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Sunday, February 1, 2004
Fraudulent claims rejected

The recent Appeal Court ruling in favour of Santam and Commercial Union (CU) against two claimants represents a victory by insurance companies against fraud and improper disclosure. “The companies’ dogged determination in defending these insurance claims, even at the risk of incurring heavy litigation costs, sends a strong message that insurers will not submit easily to claims they consider fraudulent, nor where improper disclosure has occurred,” comments Natasha Kapp, a partner at law firm Jan S De Villiers. The firm acted for both insurers in this matter.

The judgment saw the conclusion of an eight-year battle between, on the one side, Santam and Commercial Union (now Mutual and Federal), versus Afric Addressing Pty Ltd (AMA) and Press Supplies on the other.
The respondents hired the same Blackheath warehouse outside Cape Town, which was destroyed by fire in November 1994. Both were insured against the risk of fire and submitted unsuccessful claims to Santam and CU. AMA and Press Supplies then sued their insurance companies in separate actions. These were tried together in the Cape High Court, which upheld their claims but gave Santam and CU leave to appeal.
Santam maintained that AMA, a printing, packaging, and bulk mail business, had inflated its claims. It alleged that not all the stock claimed for was in the warehouse at the time of the fire and some had been sold, and that the insured knew this but had nonetheless claimed for it. On appeal, Judge Nugent concluded AMA had deliberately withheld the truth, exposing a clear intent to defraud. This constituted a breach of the insurance contract, relieving Santam of all liability for the claim.
“The Appeal Court extended the rule that if any part of a claim is thought to be fraudulent, all benefits can be forfeited,” says Kapp. “The Court held that should a claimant withhold the true facts, even if they only came to light after the claim was submitted, and the claimant does not then inform its insurer, that will also constitute fraud and a breach of the insurance contract.” In this case though, the court in fact found that the insured had submitted the claim with an intention to defraud.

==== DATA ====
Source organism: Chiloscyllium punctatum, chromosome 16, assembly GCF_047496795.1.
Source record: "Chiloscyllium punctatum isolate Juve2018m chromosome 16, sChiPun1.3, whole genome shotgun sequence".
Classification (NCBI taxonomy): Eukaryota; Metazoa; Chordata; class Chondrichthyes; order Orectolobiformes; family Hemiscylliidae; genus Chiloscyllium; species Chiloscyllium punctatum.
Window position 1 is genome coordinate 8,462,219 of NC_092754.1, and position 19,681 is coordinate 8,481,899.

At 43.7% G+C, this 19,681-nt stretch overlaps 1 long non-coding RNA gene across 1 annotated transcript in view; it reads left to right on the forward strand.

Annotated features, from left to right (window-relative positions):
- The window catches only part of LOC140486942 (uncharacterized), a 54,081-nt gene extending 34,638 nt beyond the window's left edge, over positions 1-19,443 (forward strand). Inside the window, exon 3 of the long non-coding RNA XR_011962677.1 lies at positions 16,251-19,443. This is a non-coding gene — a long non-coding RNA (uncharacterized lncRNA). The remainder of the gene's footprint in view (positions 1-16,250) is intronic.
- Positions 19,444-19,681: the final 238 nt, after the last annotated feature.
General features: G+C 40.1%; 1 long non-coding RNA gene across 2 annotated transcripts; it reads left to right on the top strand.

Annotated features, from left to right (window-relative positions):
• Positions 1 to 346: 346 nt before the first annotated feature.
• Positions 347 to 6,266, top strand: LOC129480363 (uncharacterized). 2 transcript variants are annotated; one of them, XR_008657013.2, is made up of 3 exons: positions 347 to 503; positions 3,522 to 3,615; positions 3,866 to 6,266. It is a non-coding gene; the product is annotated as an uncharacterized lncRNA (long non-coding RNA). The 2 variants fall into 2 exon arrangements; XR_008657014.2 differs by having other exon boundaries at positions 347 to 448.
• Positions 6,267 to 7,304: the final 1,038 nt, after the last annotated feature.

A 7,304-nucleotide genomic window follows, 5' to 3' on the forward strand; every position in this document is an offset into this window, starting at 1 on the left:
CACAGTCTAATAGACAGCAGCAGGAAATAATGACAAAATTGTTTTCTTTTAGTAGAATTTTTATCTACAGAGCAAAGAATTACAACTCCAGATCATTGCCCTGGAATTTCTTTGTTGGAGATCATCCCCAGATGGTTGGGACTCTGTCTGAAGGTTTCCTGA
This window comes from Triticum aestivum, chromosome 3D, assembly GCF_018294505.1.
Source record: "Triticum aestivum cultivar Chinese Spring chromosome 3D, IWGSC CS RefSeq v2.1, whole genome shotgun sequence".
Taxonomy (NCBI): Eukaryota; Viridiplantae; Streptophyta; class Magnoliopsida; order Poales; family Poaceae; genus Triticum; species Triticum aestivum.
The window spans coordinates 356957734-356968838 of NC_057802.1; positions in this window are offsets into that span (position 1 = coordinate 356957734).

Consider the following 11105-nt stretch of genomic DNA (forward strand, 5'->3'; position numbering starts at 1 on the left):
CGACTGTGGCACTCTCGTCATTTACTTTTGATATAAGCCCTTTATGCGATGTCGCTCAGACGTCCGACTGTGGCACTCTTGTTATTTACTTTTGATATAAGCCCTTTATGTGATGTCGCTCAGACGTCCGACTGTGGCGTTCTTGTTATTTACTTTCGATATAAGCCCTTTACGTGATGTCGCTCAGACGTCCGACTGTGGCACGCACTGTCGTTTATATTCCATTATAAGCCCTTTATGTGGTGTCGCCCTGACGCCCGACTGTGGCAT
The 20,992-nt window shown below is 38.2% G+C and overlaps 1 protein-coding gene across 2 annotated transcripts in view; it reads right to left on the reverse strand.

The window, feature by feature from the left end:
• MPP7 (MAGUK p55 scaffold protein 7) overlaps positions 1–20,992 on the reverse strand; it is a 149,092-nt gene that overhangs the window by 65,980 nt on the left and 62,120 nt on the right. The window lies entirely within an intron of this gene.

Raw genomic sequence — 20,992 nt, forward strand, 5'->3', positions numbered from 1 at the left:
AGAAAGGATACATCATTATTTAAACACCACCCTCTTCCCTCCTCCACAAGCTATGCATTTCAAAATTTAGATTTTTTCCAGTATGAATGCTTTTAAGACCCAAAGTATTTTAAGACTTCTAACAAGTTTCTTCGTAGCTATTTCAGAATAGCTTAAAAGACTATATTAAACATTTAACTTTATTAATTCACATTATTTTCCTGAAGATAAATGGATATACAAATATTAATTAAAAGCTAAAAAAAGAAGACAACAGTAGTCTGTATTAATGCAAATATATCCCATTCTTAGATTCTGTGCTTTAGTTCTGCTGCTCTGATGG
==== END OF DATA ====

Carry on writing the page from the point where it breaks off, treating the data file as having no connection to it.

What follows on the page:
The issue of disclosure was at the centre of CU’s defence of the claim by Press Supplies, which sold machinery and equipment to the printing industry. The Court dismissed Press Supplies’ claim on the grounds there had been a non-disclosure of material facts. A month before the fire, Press Supplies applied for an extension of its policy of insurance without disclosing that the company had stopped actively trading and was effectively dormant.
“The Court found there was a material distinction between the risk involved in insuring an actively trading company and one that was dormant. In the former, the insured would have a positive interest in avoiding the occurrence of the event it was being insured against. On the other hand, for a dormant company, such as Press Supplies, the occurrence of the event it was being insured against would likely be welcomed, for in this case, it would have relieved Press Supplies of unwanted stock, provided it then recovered under its insurance policy.”
Kapp said insured parties have a duty to disclose to the insurer any facts material to the risk or assessment of premiums. Breach of that duty entitles the insurer to avoid the contract of insurance.
The Court upheld both appeals with costs. It also awarded Santam punitive costs against AMA, affirming a clear message that the courts will not condone fraudulent insurance claims.

Copyright © Insurance Times and Investments® Vol:17.1 1st February, 2004
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